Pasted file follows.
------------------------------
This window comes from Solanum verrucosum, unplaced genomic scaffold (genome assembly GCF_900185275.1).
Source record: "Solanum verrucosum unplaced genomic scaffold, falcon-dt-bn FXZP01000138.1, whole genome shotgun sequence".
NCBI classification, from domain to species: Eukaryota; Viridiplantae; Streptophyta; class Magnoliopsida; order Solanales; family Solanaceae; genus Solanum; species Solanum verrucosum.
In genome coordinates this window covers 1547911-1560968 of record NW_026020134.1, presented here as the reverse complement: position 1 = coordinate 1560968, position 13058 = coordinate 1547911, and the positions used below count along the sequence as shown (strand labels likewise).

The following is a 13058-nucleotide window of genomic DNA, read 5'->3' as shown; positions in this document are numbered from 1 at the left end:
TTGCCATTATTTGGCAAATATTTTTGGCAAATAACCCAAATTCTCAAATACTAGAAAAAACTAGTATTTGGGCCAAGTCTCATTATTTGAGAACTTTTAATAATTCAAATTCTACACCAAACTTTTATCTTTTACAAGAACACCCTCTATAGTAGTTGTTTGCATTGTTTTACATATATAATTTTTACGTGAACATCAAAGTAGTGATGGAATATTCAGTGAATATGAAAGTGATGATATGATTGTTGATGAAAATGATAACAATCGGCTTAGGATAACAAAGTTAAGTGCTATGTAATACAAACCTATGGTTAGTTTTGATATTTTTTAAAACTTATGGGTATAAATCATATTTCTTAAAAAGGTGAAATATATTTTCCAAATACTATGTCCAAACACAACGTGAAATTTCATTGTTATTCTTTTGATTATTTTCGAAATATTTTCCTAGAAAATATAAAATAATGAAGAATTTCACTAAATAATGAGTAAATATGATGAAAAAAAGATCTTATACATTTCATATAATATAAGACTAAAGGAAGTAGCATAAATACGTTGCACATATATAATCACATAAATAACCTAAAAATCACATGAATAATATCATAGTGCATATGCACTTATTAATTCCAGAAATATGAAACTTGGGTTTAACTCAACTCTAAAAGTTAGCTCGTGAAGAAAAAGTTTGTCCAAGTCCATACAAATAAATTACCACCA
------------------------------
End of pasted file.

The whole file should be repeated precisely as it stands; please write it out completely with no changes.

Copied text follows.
This window comes from Solanum verrucosum, unplaced genomic scaffold (genome assembly GCF_900185275.1).
Source record: "Solanum verrucosum unplaced genomic scaffold, falcon-dt-bn FXZP01000138.1, whole genome shotgun sequence".
NCBI classification, from domain to species: Eukaryota; Viridiplantae; Streptophyta; class Magnoliopsida; order Solanales; family Solanaceae; genus Solanum; species Solanum verrucosum.
In genome coordinates this window covers 1547911-1560968 of record NW_026020134.1, presented here as the reverse complement: position 1 = coordinate 1560968, position 13058 = coordinate 1547911, and the positions used below count along the sequence as shown (strand labels likewise).

The following is a 13058-nucleotide window of genomic DNA, read 5'->3' as shown; positions in this document are numbered from 1 at the left end:
TTGCCATTATTTGGCAAATATTTTTGGCAAATAACCCAAATTCTCAAATACTAGAAAAAACTAGTATTTGGGCCAAGTCTCATTATTTGAGAACTTTTAATAATTCAAATTCTACACCAAACTTTTATCTTTTACAAGAACACCCTCTATAGTAGTTGTTTGCATTGTTTTACATATATAATTTTTACGTGAACATCAAAGTAGTGATGGAATATTCAGTGAATATGAAAGTGATGATATGATTGTTGATGAAAATGATAACAATCGGCTTAGGATAACAAAGTTAAGTGCTATGTAATACAAACCTATGGTTAGTTTTGATATTTTTTAAAACTTATGGGTATAAATCATATTTCTTAAAAAGGTGAAATATATTTTCCAAATACTATGTCCAAACACAACGTGAAATTTCATTGTTATTCTTTTGATTATTTTCGAAATATTTTCCTAGAAAATATAAAATAATGAAGAATTTCACTAAATAATGAGTAAATATGATGAAAAAAAGATCTTATACATTTCATATAATATAAGACTAAAGGAAGTAGCATAAATACGTTGCACATATATAATCACATAAATAACCTAAAAATCACATGAATAATATCATAGTGCATATGCACTTATTAATTCCAGAAATATGAAACTTGGGTTTAACTCAACTCTAAAAGTTAGCTCGTGAAGAAAAAGTTTGTCCAAGTCCATACAAATAAATTACCACCA